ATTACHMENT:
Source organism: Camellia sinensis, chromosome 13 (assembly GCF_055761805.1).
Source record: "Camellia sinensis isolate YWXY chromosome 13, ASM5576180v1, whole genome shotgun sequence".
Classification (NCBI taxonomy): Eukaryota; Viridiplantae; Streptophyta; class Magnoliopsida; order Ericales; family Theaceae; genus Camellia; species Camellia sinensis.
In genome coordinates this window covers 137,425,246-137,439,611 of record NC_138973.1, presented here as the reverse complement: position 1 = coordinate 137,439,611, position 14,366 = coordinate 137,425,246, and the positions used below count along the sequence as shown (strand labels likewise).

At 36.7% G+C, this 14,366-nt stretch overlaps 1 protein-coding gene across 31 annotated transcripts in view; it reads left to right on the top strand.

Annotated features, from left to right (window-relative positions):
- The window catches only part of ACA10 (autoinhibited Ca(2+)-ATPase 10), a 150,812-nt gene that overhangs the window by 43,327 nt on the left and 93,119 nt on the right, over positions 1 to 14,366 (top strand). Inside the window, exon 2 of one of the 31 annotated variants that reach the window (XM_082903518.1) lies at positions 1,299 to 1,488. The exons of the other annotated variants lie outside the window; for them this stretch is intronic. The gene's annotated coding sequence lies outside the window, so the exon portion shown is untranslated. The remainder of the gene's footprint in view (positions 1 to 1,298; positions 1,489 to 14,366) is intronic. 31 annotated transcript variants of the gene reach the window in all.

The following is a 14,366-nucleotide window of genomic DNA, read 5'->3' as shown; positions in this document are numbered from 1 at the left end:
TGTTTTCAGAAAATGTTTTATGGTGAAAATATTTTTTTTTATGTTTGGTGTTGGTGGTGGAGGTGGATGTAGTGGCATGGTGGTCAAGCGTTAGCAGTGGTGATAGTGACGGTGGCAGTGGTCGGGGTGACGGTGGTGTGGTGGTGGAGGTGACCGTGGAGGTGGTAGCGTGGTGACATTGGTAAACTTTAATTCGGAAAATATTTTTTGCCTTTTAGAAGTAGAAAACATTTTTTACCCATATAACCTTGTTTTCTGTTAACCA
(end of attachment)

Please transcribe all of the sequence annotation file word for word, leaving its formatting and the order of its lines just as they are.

Source organism: Camellia sinensis, chromosome 13 (assembly GCF_055761805.1).
Source record: "Camellia sinensis isolate YWXY chromosome 13, ASM5576180v1, whole genome shotgun sequence".
Classification (NCBI taxonomy): Eukaryota; Viridiplantae; Streptophyta; class Magnoliopsida; order Ericales; family Theaceae; genus Camellia; species Camellia sinensis.
In genome coordinates this window covers 137,425,246-137,439,611 of record NC_138973.1, presented here as the reverse complement: position 1 = coordinate 137,439,611, position 14,366 = coordinate 137,425,246, and the positions used below count along the sequence as shown (strand labels likewise).

At 36.7% G+C, this 14,366-nt stretch overlaps 1 protein-coding gene across 31 annotated transcripts in view; it reads left to right on the top strand.

Annotated features, from left to right (window-relative positions):
- The window catches only part of ACA10 (autoinhibited Ca(2+)-ATPase 10), a 150,812-nt gene that overhangs the window by 43,327 nt on the left and 93,119 nt on the right, over positions 1 to 14,366 (top strand). Inside the window, exon 2 of one of the 31 annotated variants that reach the window (XM_082903518.1) lies at positions 1,299 to 1,488. The exons of the other annotated variants lie outside the window; for them this stretch is intronic. The gene's annotated coding sequence lies outside the window, so the exon portion shown is untranslated. The remainder of the gene's footprint in view (positions 1 to 1,298; positions 1,489 to 14,366) is intronic. 31 annotated transcript variants of the gene reach the window in all.

The following is a 14,366-nucleotide window of genomic DNA, read 5'->3' as shown; positions in this document are numbered from 1 at the left end:
TGTTTTCAGAAAATGTTTTATGGTGAAAATATTTTTTTTTATGTTTGGTGTTGGTGGTGGAGGTGGATGTAGTGGCATGGTGGTCAAGCGTTAGCAGTGGTGATAGTGACGGTGGCAGTGGTCGGGGTGACGGTGGTGTGGTGGTGGAGGTGACCGTGGAGGTGGTAGCGTGGTGACATTGGTAAACTTTAATTCGGAAAATATTTTTTGCCTTTTAGAAGTAGAAAACATTTTTTACCCATATAACCTTGTTTTCTGTTAACCA